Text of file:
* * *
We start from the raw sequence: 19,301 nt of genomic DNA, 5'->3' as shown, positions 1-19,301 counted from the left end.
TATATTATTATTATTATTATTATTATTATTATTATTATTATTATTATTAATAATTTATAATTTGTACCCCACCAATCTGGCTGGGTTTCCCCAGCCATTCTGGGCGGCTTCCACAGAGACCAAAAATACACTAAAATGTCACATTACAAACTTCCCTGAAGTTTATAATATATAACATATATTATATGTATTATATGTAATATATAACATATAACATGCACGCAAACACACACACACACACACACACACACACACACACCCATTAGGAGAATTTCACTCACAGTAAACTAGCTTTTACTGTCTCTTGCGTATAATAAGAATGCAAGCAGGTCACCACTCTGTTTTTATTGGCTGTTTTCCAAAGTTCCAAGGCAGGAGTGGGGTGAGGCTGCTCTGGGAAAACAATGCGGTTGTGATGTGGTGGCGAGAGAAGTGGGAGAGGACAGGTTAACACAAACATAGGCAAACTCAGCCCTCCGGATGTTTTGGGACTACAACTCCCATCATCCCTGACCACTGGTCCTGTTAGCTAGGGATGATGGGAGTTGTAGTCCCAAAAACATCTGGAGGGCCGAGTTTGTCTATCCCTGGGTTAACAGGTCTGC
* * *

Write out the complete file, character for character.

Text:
We start from the raw sequence: 19,301 nt of genomic DNA, 5'->3' as shown, positions 1-19,301 counted from the left end.
TATATTATTATTATTATTATTATTATTATTATTATTATTATTATTATTAATAATTTATAATTTGTACCCCACCAATCTGGCTGGGTTTCCCCAGCCATTCTGGGCGGCTTCCACAGAGACCAAAAATACACTAAAATGTCACATTACAAACTTCCCTGAAGTTTATAATATATAACATATATTATATGTATTATATGTAATATATAACATATAACATGCACGCAAACACACACACACACACACACACACACACACACACCCATTAGGAGAATTTCACTCACAGTAAACTAGCTTTTACTGTCTCTTGCGTATAATAAGAATGCAAGCAGGTCACCACTCTGTTTTTATTGGCTGTTTTCCAAAGTTCCAAGGCAGGAGTGGGGTGAGGCTGCTCTGGGAAAACAATGCGGTTGTGATGTGGTGGCGAGAGAAGTGGGAGAGGACAGGTTAACACAAACATAGGCAAACTCAGCCCTCCGGATGTTTTGGGACTACAACTCCCATCATCCCTGACCACTGGTCCTGTTAGCTAGGGATGATGGGAGTTGTAGTCCCAAAAACATCTGGAGGGCCGAGTTTGTCTATCCCTGGGTTAACAGGTCTGC